The Matthew Tipton column.
The Matthew Tipton column.

Warrenpoint Town boss and former professional striker Matthew Tipton has signed up to provide a weekly column on his views of a debut season in Irish League management and playing career covering 10 clubs across three countries:

“I tend to write my column on a Wednesday ahead of Thursday’s publication but everything I had been working on for this week got binned around 9.45 last night.

“Barcelona’s Champions’ League comeback against PSG was breathtaking, baffling and simply brilliant.

“The drama of trying to turn around a 4-0 first-leg deficit and then to regroup and go again on the night at 3-1 was gripping even before those last crazy moments with three goals after 88 minutes.

“It capped off a superb few days of Champions’ League football after Bayern Munich’s demolition of Arsenal that may not have had the same drama but was fascinating for different reasons.

“The Champions’ League may be a million miles away from our own game but I couldn’t help but think back as I was watching the European football to Warrenpoint Town.

“We went in as underdogs against top-flight Dungannon Swifts on Saturday in the Irish Cup and took the lead before conceding an equaliser and losing in extra-time.

“At all levels, it is amazing how momentum plays such a part in football and how things shift in-play.

“Our game in Dungannon and the Champions’ League fixtures also emphasised to me how little control a manager can have during 90 minutes and how psychology plays such a massive part in the moment.

“Warrenpoint, Arsenal and PSG all reacted in different ways under different circumstances but, ultimately, all finished on the losing side.

“We, of course, were looking to pull off a cup shock against an established Premiership side and there’s no shame in losing under the circumstances of Saturday.

“By winning 4-0 in the first leg, PSG must have felt that was a landmark moment for a club so dominant at domestic level but desperate to become a major force in the Champions’ League.

“In the end, they would have been aiming to trust in the quality to stand toe-to-toe with Barcelona given the massive advantage before Wednesday night and such a highly-valued squad - but ended up falling short.

“For Arsenal, at 5-1 before Tuesday it was effectively over but the collapse of the team on the night - even with 10 men - exposed what must be seen as a mental weakness in that group.

“All three clubs would have prepared as best as possible going into the games I am sure (I know I was satisfied with our work) but, once the whistle blows, the manager has limited or practically no influence.

“Games swing and shift and I could see at 1-0 we were naturally dropping deeper given the advantage and high stakes of what a win would mean to Warrenpoint.

“I introduced a forward at 1-0 to try and stretch the game, another at 1-1 to try and get back the momentum and another later to end up with three or four up top when chasing the game at 2-1 down.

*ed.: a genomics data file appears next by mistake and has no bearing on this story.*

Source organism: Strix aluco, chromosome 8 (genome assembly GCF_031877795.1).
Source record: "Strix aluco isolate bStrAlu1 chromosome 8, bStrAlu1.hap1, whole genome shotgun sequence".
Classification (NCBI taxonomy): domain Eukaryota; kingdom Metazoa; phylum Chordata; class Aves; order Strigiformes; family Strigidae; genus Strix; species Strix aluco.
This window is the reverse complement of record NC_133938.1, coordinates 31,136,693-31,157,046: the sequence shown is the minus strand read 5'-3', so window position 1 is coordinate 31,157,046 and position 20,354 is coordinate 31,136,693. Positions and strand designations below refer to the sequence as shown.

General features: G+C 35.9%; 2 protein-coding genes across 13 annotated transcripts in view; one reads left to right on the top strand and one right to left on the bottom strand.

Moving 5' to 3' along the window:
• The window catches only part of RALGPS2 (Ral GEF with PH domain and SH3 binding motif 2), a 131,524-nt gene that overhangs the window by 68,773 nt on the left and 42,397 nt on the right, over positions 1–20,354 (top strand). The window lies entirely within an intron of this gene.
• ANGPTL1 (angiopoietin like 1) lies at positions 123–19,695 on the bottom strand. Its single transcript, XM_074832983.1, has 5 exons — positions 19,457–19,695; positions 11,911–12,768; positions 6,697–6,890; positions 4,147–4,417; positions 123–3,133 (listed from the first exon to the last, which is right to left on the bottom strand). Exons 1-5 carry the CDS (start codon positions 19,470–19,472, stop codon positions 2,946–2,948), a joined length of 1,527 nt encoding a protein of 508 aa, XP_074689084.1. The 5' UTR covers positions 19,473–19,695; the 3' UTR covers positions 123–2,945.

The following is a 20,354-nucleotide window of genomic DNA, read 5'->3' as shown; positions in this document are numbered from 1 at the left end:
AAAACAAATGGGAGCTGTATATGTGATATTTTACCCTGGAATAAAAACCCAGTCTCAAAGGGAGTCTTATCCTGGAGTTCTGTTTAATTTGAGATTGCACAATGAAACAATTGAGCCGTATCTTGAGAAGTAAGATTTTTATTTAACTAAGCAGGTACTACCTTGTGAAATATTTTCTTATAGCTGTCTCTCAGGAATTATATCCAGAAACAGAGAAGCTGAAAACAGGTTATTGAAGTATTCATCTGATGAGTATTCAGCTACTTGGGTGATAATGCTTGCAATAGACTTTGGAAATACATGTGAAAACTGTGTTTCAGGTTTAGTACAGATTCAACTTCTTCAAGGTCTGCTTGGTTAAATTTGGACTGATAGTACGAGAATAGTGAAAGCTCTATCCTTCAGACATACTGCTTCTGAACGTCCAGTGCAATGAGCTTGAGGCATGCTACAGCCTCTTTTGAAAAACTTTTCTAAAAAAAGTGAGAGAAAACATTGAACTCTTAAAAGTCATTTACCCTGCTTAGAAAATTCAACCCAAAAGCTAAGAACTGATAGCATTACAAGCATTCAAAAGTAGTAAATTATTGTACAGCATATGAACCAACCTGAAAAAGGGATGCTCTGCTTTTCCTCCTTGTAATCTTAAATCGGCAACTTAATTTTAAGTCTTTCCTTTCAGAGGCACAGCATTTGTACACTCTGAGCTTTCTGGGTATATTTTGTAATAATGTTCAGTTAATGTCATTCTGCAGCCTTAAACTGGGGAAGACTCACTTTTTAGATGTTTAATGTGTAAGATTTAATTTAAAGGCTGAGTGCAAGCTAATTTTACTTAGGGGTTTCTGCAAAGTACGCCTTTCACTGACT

“Earlier in the season I managed to make a few substitutions and tactical changes against Dergview and we turned the game from 2-0 down to 3-2 up.

“It was a great feeling - one of the best in my short time as manager - but then and on Saturday during the game I was questioning everything inside my head about our preparations, training, selection, tactics etc.

“As a manger you can see it happening in front of you but even if you try to change it with subs or tactics or by even just giving instructions, often the game just shifts with you unable to really do much.

“I’ve been in big wins and a big defeat as a player and even on the pitch you can often sense the momentum shifting and your team either dropping back to protect a lead or feeling everything is clicking and just going for the opposition.

“Arsenal have been struggling and as they fell apart to finish 5-1 down in the second leg as well it reminded me of a team without shape and more just a bunch of individuals lacking cohesion, even at that level.

“Bayern, in contrast, had the tie won but refused to ease off and went for the throat.

“Bayern and PSG both tend to be the major forces in their own leagues and used to winning but the mental approach to each game was completely different.

“We also have been fortunate enough to be winning more games than losing in our own division.

“You could see at 1-0 up how our players changed the normal attacking approach and started dropping back.

“PSG, from the first whistle, seemed to change the normal style too from attacking football that has been so successful to sitting on the first-leg lead.

“It didn’t suit us against Dungannon Swifts and only invited more pressure even in spite of our efforts to flick that switch back from the sidelines.

“It certainly didn’t suit PSG either and, even at 3-1, they crumbled - albeit under the pressure and drive and talent of a Barcelona side still with world-class players.

“As the saying goes, football’s 90 per cent in the head and 10 per cent physical.”